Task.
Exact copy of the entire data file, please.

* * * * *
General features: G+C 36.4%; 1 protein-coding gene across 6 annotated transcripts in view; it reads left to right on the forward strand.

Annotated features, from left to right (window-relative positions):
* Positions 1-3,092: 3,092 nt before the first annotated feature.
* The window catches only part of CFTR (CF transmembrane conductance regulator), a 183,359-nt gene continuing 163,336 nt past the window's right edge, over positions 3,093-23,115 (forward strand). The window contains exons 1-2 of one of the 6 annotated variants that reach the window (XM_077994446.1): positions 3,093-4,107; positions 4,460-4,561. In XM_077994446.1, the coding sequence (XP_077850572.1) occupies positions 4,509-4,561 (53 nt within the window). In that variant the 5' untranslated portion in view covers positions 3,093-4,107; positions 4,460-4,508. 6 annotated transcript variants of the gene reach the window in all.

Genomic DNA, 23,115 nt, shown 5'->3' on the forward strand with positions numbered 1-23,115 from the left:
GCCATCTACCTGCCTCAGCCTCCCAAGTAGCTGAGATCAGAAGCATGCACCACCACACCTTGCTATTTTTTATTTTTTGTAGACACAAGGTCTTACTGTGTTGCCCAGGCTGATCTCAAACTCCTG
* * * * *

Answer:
General features: G+C 36.4%; 1 protein-coding gene across 6 annotated transcripts in view; it reads left to right on the forward strand.

Annotated features, from left to right (window-relative positions):
* Positions 1-3,092: 3,092 nt before the first annotated feature.
* The window catches only part of CFTR (CF transmembrane conductance regulator), a 183,359-nt gene continuing 163,336 nt past the window's right edge, over positions 3,093-23,115 (forward strand). The window contains exons 1-2 of one of the 6 annotated variants that reach the window (XM_077994446.1): positions 3,093-4,107; positions 4,460-4,561. In XM_077994446.1, the coding sequence (XP_077850572.1) occupies positions 4,509-4,561 (53 nt within the window). In that variant the 5' untranslated portion in view covers positions 3,093-4,107; positions 4,460-4,508. 6 annotated transcript variants of the gene reach the window in all.

Genomic DNA, 23,115 nt, shown 5'->3' on the forward strand with positions numbered 1-23,115 from the left:
GCCATCTACCTGCCTCAGCCTCCCAAGTAGCTGAGATCAGAAGCATGCACCACCACACCTTGCTATTTTTTATTTTTTGTAGACACAAGGTCTTACTGTGTTGCCCAGGCTGATCTCAAACTCCTG